Alcohol is the leading cause of death and disability among young males aged 15-24, in nearly every region of the world, and young females of the same age in the wealthy countries and the Americas.
Experts called upon governments around the world to renew their efforts to address the problem by strengthening statutory controls over alcohol marketing. The call coincides with the publication of a series of reports in a supplement to the scientific journal Addiction that presents the latest evidence on alcohol marketing and its impact on children.
The Addiction supplement comprises 14 papers, with research presented from around the world.
[caption id="attachment_2549" align="aligncenter" width="500"] Key Findings - Alcohol Marketing and its impact on children[/caption]
"Governments are responsible for the health of their citizens.� No other legal product with such potential for harm is as widely promoted and advertised in the world as alcohol. These papers provide a wealth of information to support governments in their efforts to protect children and other vulnerable populations from exposure to alcohol marketing," said lead Editor Professor Thomas Babor of the University of Connecticut.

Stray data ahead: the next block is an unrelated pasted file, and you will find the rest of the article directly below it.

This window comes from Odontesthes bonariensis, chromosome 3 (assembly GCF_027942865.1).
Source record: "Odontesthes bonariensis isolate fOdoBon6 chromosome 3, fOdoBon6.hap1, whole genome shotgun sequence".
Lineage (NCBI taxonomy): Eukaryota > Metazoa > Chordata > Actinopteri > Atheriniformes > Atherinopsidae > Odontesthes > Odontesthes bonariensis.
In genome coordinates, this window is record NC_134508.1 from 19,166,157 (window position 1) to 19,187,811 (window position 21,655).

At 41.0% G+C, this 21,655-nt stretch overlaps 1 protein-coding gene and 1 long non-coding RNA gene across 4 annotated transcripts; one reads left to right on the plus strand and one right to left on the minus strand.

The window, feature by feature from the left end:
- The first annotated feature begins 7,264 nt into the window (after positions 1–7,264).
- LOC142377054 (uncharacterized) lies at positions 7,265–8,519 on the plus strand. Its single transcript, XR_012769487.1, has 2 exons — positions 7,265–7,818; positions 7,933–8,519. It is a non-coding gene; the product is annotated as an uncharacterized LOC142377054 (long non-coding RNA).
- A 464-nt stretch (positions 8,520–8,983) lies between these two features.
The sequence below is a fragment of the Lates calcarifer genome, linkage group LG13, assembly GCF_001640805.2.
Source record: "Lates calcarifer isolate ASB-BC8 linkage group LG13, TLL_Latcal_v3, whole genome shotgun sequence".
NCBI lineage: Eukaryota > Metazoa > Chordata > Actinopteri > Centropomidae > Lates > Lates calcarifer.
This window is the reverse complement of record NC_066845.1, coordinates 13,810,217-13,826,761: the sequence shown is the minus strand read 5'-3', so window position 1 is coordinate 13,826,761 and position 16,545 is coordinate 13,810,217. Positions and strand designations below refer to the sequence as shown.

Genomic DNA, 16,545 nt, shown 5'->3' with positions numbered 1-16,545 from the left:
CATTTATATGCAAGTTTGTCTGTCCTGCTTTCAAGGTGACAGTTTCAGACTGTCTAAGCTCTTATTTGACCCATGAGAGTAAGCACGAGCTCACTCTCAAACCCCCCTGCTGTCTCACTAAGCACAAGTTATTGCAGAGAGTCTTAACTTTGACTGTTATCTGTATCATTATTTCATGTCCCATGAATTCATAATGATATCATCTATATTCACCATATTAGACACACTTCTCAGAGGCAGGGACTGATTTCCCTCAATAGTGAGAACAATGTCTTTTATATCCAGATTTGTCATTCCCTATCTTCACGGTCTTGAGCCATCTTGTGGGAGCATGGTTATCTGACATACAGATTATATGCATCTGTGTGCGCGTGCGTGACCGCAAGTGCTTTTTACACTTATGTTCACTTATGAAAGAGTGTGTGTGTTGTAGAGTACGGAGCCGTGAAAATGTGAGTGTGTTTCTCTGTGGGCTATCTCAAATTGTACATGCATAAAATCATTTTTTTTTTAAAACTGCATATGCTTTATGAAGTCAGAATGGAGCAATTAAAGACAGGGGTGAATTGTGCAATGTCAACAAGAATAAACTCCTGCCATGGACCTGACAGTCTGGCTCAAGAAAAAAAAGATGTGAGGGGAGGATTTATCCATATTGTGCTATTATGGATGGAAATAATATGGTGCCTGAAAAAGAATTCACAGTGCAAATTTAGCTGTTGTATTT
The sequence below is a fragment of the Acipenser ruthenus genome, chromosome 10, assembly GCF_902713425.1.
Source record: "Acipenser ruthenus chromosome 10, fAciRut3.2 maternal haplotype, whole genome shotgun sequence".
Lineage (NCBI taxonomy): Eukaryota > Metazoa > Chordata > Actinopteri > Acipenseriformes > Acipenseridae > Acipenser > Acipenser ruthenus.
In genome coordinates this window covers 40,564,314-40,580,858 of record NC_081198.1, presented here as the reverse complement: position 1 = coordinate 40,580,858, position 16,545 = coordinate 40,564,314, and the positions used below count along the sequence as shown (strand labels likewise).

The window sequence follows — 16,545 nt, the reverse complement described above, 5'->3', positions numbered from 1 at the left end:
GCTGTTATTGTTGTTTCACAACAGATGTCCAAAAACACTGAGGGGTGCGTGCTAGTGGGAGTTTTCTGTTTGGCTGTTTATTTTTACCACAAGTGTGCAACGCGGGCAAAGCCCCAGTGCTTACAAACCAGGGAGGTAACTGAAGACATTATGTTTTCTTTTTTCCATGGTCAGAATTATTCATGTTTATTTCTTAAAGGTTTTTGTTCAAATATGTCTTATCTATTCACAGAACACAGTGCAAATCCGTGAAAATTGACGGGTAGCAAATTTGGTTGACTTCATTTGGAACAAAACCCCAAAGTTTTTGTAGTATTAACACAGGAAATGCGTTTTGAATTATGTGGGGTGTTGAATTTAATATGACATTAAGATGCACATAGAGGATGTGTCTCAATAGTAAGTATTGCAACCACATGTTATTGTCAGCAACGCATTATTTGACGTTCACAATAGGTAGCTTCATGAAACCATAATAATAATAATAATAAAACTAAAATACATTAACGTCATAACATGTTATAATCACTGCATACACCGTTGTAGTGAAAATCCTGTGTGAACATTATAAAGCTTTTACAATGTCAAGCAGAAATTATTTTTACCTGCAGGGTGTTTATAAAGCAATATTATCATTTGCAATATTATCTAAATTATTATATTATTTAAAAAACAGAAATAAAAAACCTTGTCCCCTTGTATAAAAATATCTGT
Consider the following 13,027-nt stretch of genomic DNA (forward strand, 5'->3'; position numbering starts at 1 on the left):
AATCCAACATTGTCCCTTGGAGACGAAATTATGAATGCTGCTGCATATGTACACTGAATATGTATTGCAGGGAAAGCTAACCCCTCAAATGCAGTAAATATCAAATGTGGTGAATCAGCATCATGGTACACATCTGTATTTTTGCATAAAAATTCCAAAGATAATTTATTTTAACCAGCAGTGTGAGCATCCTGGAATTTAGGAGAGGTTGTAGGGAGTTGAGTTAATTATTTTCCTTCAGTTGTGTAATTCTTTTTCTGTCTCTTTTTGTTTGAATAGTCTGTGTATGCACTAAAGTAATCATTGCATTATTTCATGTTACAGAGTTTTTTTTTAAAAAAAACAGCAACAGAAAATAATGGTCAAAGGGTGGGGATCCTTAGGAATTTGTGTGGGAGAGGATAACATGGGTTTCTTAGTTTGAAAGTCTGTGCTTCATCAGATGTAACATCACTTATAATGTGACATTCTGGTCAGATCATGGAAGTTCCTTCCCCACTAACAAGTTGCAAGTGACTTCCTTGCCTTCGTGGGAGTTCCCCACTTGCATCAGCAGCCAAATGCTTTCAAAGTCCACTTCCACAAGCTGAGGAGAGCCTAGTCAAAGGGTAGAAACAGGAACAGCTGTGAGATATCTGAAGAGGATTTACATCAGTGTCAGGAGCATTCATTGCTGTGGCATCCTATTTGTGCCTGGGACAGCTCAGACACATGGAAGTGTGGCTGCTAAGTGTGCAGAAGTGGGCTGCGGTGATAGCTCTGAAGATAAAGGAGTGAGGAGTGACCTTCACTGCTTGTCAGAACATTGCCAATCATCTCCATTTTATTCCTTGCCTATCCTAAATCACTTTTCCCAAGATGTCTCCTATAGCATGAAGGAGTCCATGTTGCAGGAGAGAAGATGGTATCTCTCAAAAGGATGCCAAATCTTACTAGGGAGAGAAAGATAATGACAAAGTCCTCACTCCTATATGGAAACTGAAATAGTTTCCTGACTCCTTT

Chris Brookes of the UK Health Forum noted, "Governments have previously approved self-regulatory measures on alcohol advertising; however, we can no longer say that they might work to protect our young people - they don't. In a literature review of more than 100 studies, none was identified that supported the effectiveness of industry self-regulation programmes."
The papers offer guidelines to developing more effective alcohol marketing regulations:
- The most effective response to alcohol marketing is likely to be a comprehensive ban on alcohol advertising, promotion and sponsorship, in accordance with each country's constitution or constitutional principles.
- Regulations should be statutory, and enforced by an appropriate public health agency of the local or national government, not by the alcohol industry.
- Regulations should be independent of the alcohol industry, whose primary interest lies in growing its markets and maximizing profits.
- A global agreement on the marketing of alcoholic beverages would support country efforts to move towards a comprehensive ban on alcohol advertising, promotion and sponsorship.
- Collaboration with other population-level efforts to restrict marketing of potentially harmful products, such as ultra-processed food, sugary beverages, tobacco, and breast-milk substitutes, should be encouraged and supported.
Source: Population Health Foundation of India